Sam Chaney, one of the city’s rent freeze specialists, rapped on a door on the second floor of a Flatbush apartment building recently.

George Chambers, a 41-year-old construction worker, cracked it open and peered at Chaney’s city badge while he explained to the resident that the government has tasked him with helping senior citizens apply to freeze their rent.

Chaney asked a series of questions he said would help him gauge whether Chambers’ family qualifies for the city’s so-called Senior Citizen Rent Increase Exemption (SCRIE).

Yes, Chambers said, his father was over 62, had signed the lease and was part of a household that spent more than one-third of its income on rent. Chaney said he believed the apartment was rent-regulated, as required under the program.

“The application is deceptively simple,” Chaney said, handing Chambers a single slip of paper through his doorway. “What’s really doing the work on this application is the documentation.”

On the back of an envelope, Chaney wrote a checklist with the documents the family would need to copy and submit. He handed it to Chambers and said he would be in touch.

“I would be grateful,” Chambers said, when asked about the prospect of avoiding future rent increases.

For the past two-and-a-half weeks, Chaney and nine others have been going door-to-door, working off a list of names and addresses of the tens of thousands of people the city believes could benefit from the Senior Citizen Rent Increase Exemption. Recipients do not have to pay rent increases. The city compensates their landlords for the lost revenue by applying a credit to their property tax bills.

New Yorkers have long struggled to enroll in the Senior Citizen Rent Increase Exemption program and a similar initiative aiding the disabled: the Disability Rent Increase Exemption (DRIE). Promotional materials have not historically broken through language barriers or had a wide reach, according to a 2014 city report. At that time, the city esimated that 69,000 eligible households were not benefitting from SCRIE and nearly 25,000 qualified families were not receiving DRIE.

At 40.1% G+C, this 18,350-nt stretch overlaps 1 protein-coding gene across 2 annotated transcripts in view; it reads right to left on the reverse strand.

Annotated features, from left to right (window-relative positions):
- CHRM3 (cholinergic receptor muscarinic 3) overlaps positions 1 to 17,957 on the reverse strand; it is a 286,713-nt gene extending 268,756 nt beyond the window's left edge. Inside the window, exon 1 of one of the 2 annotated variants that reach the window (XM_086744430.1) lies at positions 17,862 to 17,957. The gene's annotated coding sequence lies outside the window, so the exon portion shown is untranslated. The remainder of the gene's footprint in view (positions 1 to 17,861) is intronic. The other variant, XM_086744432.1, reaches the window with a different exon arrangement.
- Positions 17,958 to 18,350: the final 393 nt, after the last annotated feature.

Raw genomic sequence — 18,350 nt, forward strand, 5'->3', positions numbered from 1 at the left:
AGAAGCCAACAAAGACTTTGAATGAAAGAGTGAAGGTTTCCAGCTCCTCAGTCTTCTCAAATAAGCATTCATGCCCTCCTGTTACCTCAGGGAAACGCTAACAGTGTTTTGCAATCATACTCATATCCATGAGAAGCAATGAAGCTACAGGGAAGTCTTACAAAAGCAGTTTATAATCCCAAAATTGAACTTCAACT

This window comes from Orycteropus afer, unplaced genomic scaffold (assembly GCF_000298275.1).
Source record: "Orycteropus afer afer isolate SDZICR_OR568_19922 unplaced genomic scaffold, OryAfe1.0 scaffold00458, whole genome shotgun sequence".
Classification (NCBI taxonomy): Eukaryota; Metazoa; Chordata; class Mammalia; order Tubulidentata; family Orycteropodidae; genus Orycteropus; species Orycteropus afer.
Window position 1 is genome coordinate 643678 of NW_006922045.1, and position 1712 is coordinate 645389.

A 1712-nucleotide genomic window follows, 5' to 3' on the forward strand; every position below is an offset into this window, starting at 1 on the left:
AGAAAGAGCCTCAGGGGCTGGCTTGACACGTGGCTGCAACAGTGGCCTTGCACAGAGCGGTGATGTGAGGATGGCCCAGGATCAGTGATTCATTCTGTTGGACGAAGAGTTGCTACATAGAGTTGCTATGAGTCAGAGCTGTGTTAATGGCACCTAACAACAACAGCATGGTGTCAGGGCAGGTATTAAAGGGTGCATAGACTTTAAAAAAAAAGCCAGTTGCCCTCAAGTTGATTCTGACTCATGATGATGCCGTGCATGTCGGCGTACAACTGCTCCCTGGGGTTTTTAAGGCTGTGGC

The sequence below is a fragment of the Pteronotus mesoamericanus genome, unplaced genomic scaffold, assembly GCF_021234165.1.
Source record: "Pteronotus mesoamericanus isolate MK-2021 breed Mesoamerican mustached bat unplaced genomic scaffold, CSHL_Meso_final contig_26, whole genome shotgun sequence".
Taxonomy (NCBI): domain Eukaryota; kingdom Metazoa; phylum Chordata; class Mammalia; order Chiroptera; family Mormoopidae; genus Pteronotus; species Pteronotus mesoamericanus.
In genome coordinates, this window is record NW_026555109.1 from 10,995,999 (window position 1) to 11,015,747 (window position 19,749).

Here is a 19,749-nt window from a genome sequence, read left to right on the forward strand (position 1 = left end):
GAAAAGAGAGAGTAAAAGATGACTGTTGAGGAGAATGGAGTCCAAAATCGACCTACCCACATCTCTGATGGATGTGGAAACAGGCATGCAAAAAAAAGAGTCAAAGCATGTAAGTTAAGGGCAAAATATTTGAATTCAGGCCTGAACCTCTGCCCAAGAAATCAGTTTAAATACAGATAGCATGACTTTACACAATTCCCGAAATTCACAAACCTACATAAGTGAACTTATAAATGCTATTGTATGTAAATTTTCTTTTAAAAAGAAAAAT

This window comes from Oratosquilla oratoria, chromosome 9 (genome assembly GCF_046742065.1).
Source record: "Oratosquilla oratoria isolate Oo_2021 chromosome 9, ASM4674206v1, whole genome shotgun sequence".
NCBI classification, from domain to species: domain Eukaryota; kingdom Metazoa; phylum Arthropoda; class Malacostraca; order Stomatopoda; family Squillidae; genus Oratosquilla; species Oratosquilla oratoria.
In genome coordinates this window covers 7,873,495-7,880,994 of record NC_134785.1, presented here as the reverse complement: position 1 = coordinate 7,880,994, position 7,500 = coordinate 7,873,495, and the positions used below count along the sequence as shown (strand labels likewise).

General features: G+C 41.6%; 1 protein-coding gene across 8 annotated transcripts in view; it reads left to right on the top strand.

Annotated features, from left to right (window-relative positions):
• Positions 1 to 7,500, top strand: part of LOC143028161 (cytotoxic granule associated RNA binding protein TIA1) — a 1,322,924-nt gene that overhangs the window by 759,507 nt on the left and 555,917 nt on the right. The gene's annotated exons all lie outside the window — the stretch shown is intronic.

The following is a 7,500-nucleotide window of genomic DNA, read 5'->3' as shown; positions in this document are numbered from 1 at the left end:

Applicants do not always realize they must attach copies of documents. And many have a hard time finding a copy of their lease that contains signatures from them and their landlord, city officials said. Some New Yorkers find it difficult to get copies of documents showing their household’s income over the past two years, which can require gathering income tax returns, W2s, Social Security or public assistance benefit letters, pension statements and more.

In 2016, the city settled a lawsuit and agreed to compensate 10 New Yorkers who said they were unfairly removed from these programs after their spouses or parents died. Their lawyers argued the city had done a poor job notifying SCRIE and DRIE recipients about a rule change.

The city has undertaken various efforts to guide more eligible families through the application process. Since 2014, some 18,000 new households have joined SCRIE; 3,500, DRIE. With help from the new outreach team, the city aims to add 10,000 more beneficiaries this year to SCRIE, DRIE and similar initiatives for low-income homeowners, according to Regina Schwartz, director of the city’s Public Engagement Unit.

Schwartz said the city’s door-to-door teams are targeting areas where demographic and housing research shows many eligible for the exemptions are not receiving them, including Washington Heights, Harlem, East Harlem, the Lower East Side, Midwood and Flatbush. Over the next six months, the teams will begin working in a dozen other neighborhoods across Queens, Brooklyn and the Bronx.

“We are proactively managing folks through that process in a way the city has really never done before,” Schwartz said.

On the ground in Brooklyn, this door-to-door outreach sometimes sends Chaney knocking without receiving a response. When that happens, he leaves behind a flyer explaining the Senior Citizen Rent Increase Exemption and his business card.

Even when people do answer, Chaney sometimes has to convince housemates to pass along his message.

But when he arrived at a scheduled follow-up appointment with Marie Louis, 66, she was waiting for him with a stack of papers.

Chaney flipped through her completed application and realized she was missing a 1099 form showing how much she received in Social Security payments.

Louis said her social worker had sent in her original 1099 when she unsuccessfully applied for the rent freeze program in 2016. She struggled to get another 1099 at the local Social Security office.

“Requesting a 1099 is not easy to do when you do it on the phone, but I’ve done it before,” Chaney said, while agreeing to help Louis call the Social Security Administration later that day. “I can make it simple.”